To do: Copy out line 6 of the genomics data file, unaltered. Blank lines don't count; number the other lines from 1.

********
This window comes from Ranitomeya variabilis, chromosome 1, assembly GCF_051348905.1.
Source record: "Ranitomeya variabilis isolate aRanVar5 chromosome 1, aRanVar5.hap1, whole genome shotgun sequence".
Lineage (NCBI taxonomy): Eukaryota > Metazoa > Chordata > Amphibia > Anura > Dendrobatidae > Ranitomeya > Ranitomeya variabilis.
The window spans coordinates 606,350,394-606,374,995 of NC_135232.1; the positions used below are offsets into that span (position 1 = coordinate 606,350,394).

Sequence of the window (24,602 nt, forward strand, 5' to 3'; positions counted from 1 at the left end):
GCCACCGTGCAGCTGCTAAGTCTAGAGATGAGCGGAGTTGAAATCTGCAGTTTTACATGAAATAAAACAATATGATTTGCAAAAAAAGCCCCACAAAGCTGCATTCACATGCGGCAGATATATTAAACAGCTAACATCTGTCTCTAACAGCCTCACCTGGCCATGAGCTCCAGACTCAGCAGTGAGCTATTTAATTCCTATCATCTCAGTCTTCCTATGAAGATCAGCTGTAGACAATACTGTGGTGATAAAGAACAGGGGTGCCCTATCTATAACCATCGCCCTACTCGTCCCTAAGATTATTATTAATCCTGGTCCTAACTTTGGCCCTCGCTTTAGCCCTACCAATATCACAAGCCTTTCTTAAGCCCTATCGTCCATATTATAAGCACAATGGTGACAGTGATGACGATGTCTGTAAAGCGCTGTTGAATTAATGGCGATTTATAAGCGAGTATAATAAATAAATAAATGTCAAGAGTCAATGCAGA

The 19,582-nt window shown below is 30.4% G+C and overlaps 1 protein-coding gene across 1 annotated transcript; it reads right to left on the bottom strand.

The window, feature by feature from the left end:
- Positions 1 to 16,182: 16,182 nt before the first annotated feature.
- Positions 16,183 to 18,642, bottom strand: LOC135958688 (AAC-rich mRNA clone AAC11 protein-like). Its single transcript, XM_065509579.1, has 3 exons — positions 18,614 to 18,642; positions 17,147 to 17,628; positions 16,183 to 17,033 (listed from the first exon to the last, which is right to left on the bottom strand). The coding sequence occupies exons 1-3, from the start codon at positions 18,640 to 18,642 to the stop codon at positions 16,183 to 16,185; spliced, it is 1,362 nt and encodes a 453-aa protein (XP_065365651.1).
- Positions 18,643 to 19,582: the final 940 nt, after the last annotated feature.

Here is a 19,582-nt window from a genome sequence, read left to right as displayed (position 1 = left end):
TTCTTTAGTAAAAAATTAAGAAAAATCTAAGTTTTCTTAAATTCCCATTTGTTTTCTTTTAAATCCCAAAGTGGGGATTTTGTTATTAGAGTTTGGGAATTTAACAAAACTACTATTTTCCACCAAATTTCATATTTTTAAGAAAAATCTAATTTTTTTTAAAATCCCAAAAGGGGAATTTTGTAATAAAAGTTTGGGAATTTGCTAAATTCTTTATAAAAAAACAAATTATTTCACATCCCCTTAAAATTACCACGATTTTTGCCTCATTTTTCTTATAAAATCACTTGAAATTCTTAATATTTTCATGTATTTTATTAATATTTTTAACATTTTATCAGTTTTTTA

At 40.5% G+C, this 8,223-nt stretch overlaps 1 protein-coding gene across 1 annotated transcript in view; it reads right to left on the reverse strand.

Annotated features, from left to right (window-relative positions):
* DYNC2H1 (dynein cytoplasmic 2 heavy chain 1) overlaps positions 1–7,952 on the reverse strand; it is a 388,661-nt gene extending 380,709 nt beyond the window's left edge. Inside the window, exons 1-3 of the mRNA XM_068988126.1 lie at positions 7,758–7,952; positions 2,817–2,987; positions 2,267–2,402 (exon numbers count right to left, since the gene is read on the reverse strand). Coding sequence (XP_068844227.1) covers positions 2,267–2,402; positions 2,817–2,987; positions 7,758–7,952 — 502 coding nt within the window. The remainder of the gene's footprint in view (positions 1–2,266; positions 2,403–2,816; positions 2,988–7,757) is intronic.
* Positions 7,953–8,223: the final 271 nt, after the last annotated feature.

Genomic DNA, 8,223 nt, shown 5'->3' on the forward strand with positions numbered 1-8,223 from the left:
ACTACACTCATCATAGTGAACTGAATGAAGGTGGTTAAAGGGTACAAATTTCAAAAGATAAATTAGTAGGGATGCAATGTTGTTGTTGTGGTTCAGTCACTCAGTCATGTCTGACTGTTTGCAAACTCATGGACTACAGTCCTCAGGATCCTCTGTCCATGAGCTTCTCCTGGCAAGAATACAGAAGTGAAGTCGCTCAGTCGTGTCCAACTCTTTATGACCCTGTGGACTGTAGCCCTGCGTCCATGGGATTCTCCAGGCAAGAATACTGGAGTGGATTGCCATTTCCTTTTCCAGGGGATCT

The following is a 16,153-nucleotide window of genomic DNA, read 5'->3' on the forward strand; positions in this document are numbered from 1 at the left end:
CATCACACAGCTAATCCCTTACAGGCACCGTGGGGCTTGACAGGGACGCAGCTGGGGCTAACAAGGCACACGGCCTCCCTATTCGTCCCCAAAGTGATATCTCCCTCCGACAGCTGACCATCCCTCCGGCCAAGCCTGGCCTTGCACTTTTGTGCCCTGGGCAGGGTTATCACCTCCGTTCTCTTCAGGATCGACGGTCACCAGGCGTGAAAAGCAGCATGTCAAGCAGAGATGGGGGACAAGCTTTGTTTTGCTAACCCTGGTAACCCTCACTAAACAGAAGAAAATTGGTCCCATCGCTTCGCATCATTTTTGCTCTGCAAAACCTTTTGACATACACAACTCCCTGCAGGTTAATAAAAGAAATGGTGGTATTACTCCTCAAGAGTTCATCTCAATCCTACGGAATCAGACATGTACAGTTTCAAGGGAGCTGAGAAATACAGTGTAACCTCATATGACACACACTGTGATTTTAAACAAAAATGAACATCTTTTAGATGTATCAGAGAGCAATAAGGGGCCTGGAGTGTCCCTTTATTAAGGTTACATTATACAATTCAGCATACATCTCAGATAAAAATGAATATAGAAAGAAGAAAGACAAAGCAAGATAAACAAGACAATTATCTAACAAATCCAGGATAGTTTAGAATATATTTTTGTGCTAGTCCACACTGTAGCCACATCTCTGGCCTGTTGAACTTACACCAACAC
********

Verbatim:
GCCACCGTGCAGCTGCTAAGTCTAGAGATGAGCGGAGTTGAAATCTGCAGTTTTACATGAAATAAAACAATATGATTTGCAAAAAAAGCCCCACAAAGCTGCATTCACATGCGGCAGATATATTAAACAGCTAACATCTGTCTCTAACAGCCTCACCTGGCCATGAGCTCCAGACTCAGCAGTGAGCTATTTAATTCCTATCATCTCAGTCTTCCTATGAAGATCAGCTGTAGACAATACTGTGGTGATAAAGAACAGGGGTGCCCTATCTATAACCATCGCCCTACTCGTCCCTAAGATTATTATTAATCCTGGTCCTAACTTTGGCCCTCGCTTTAGCCCTACCAATATCACAAGCCTTTCTTAAGCCCTATCGTCCATATTATAAGCACAATGGTGACAGTGATGACGATGTCTGTAAAGCGCTGTTGAATTAATGGCGATTTATAAGCGAGTATAATAAATAAATAAATGTCAAGAGTCAATGCAGA